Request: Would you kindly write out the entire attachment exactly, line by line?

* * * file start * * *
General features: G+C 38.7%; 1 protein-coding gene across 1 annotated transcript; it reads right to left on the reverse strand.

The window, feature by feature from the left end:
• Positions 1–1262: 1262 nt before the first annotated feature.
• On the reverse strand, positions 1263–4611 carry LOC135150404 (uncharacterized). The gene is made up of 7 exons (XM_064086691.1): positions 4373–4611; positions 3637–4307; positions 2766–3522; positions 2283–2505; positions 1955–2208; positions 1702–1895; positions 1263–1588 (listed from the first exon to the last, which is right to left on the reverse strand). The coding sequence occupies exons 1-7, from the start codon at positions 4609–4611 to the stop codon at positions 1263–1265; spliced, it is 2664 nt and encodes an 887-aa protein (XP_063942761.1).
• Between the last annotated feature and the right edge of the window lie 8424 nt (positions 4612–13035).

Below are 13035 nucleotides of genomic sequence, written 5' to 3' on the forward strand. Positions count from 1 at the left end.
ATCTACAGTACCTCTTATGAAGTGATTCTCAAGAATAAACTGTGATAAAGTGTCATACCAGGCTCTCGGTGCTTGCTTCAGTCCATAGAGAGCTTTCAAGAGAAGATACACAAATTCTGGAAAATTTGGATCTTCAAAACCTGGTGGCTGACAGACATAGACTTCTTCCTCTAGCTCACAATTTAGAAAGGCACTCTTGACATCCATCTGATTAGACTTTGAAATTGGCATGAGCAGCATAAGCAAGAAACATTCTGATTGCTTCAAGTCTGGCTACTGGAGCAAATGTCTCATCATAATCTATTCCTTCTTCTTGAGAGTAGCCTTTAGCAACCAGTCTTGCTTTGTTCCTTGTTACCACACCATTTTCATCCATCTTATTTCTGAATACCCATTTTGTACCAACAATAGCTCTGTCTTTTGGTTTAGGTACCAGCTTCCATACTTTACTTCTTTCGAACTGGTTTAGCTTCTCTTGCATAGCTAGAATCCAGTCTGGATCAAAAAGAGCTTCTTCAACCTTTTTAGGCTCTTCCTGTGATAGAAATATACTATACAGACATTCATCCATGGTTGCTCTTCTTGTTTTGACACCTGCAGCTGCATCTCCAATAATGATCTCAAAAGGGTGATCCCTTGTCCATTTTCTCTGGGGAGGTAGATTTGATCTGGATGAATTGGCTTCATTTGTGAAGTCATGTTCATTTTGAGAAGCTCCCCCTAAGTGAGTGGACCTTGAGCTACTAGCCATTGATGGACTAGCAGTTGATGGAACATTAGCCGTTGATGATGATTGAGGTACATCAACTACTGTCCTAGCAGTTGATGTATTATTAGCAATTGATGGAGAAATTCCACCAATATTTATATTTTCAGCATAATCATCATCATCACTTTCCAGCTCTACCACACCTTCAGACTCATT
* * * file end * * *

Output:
General features: G+C 38.7%; 1 protein-coding gene across 1 annotated transcript; it reads right to left on the reverse strand.

The window, feature by feature from the left end:
• Positions 1–1262: 1262 nt before the first annotated feature.
• On the reverse strand, positions 1263–4611 carry LOC135150404 (uncharacterized). The gene is made up of 7 exons (XM_064086691.1): positions 4373–4611; positions 3637–4307; positions 2766–3522; positions 2283–2505; positions 1955–2208; positions 1702–1895; positions 1263–1588 (listed from the first exon to the last, which is right to left on the reverse strand). The coding sequence occupies exons 1-7, from the start codon at positions 4609–4611 to the stop codon at positions 1263–1265; spliced, it is 2664 nt and encodes an 887-aa protein (XP_063942761.1).
• Between the last annotated feature and the right edge of the window lie 8424 nt (positions 4612–13035).

Below are 13035 nucleotides of genomic sequence, written 5' to 3' on the forward strand. Positions count from 1 at the left end.
ATCTACAGTACCTCTTATGAAGTGATTCTCAAGAATAAACTGTGATAAAGTGTCATACCAGGCTCTCGGTGCTTGCTTCAGTCCATAGAGAGCTTTCAAGAGAAGATACACAAATTCTGGAAAATTTGGATCTTCAAAACCTGGTGGCTGACAGACATAGACTTCTTCCTCTAGCTCACAATTTAGAAAGGCACTCTTGACATCCATCTGATTAGACTTTGAAATTGGCATGAGCAGCATAAGCAAGAAACATTCTGATTGCTTCAAGTCTGGCTACTGGAGCAAATGTCTCATCATAATCTATTCCTTCTTCTTGAGAGTAGCCTTTAGCAACCAGTCTTGCTTTGTTCCTTGTTACCACACCATTTTCATCCATCTTATTTCTGAATACCCATTTTGTACCAACAATAGCTCTGTCTTTTGGTTTAGGTACCAGCTTCCATACTTTACTTCTTTCGAACTGGTTTAGCTTCTCTTGCATAGCTAGAATCCAGTCTGGATCAAAAAGAGCTTCTTCAACCTTTTTAGGCTCTTCCTGTGATAGAAATATACTATACAGACATTCATCCATGGTTGCTCTTCTTGTTTTGACACCTGCAGCTGCATCTCCAATAATGATCTCAAAAGGGTGATCCCTTGTCCATTTTCTCTGGGGAGGTAGATTTGATCTGGATGAATTGGCTTCATTTGTGAAGTCATGTTCATTTTGAGAAGCTCCCCCTAAGTGAGTGGACCTTGAGCTACTAGCCATTGATGGACTAGCAGTTGATGGAACATTAGCCGTTGATGATGATTGAGGTACATCAACTACTGTCCTAGCAGTTGATGTATTATTAGCAATTGATGGAGAAATTCCACCAATATTTATATTTTCAGCATAATCATCATCATCACTTTCCAGCTCTACCACACCTTCAGACTCATT